Scientists have pinpointed a gene that enables rice plants to produce around 20% more grain by increasing uptake of phosphorus, an important, but limited, plant nutrient.
The discovery unlocks the potential to improve the food security of rice farmers with the lowest value phosphorus-deficient land allowing them to grow more rice to add to global production, and earn more.
The gene called PSTOL1 which stands for Phosphorus Starvation Tolerance helps rice grow a larger, better root system and thereby access more phosphorus. Farmers can apply phosphorus fertilizers to increase productivity but on problem soils phosphorus is often locked in the soil and unavailable to plants.
Also, phosphorus fertilizer is often unaffordable to poor farmers. Adding to the problem is that phosphorus is a non-renewable natural resource and rock phosphate reserves the source of most phosphorus fertilizers are running out.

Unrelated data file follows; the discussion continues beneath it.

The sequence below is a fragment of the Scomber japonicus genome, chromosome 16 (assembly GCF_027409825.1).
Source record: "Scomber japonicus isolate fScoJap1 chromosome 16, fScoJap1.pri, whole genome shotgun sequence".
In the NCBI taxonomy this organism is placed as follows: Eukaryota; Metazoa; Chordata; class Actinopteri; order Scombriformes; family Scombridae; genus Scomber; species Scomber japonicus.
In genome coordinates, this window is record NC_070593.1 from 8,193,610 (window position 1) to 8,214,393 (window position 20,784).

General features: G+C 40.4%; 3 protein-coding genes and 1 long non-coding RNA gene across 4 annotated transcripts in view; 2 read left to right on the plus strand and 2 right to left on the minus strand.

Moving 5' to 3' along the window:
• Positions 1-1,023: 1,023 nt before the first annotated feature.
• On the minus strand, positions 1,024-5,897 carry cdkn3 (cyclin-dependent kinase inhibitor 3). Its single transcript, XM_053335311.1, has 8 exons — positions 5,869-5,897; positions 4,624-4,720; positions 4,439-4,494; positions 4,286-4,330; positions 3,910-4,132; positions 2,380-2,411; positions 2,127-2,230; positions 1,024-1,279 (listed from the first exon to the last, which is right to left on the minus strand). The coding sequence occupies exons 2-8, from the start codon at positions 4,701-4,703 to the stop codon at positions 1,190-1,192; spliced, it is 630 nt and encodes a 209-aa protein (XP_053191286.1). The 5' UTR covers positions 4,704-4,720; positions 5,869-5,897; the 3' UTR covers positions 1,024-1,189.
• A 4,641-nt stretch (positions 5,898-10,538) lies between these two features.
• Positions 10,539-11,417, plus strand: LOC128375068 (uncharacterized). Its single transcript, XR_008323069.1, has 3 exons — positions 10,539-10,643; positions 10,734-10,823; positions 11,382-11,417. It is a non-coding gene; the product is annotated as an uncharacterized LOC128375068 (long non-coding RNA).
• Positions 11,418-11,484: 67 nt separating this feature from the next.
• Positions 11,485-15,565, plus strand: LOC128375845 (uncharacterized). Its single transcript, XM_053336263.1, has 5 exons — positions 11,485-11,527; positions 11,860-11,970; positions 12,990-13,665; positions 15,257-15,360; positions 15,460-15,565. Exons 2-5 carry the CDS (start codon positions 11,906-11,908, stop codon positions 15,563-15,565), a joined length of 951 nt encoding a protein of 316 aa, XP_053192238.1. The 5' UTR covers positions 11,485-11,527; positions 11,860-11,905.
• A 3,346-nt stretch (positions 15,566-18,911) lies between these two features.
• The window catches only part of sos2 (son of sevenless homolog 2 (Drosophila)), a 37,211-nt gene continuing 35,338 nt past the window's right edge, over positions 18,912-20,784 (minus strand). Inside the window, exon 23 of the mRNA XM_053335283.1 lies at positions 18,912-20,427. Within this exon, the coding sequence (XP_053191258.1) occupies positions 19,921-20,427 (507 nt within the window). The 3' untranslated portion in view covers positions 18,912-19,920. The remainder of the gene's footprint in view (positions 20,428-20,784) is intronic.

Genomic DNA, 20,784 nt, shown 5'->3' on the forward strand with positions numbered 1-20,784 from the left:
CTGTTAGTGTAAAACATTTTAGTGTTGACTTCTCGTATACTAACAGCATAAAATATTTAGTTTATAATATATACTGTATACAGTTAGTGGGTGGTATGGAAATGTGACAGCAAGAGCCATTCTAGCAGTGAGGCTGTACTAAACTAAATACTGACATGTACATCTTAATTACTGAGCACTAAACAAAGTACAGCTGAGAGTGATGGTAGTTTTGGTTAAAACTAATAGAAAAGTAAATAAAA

"For many years we have searched for genes that improve phosphorus uptake," said Dr. Sigrid Heuer, senior scientist at the International Rice Research Institute (IRRI) and leader of the team that published the discovery in Nature.
"We've known for a long time that the traditional rice variety Kasalath from India has a set of genes that helps rice grow well in soils low in phosphorus," she added.
Kasalath's superior performance under phosphorus deficiency was initially discovered by Dr. Matthias Wissuwa from the Japan International Research Center for Agricultural Sciences. He then started collaborating with IRRI and shared the DNA information of Kasalath. The current research was supported and facilitated by the CGIAR Generation Challenge Program.
"We have now hit the jackpot and found PSTOL1, the major gene responsible for improved phosphorus uptake and understand how it works," Heuer said.
According to Dr. Wricha Tyagi at the School of Crop Improvement at the Central Agricultural Universi
|Contact: Sophie Clayton|
International Rice Research Institute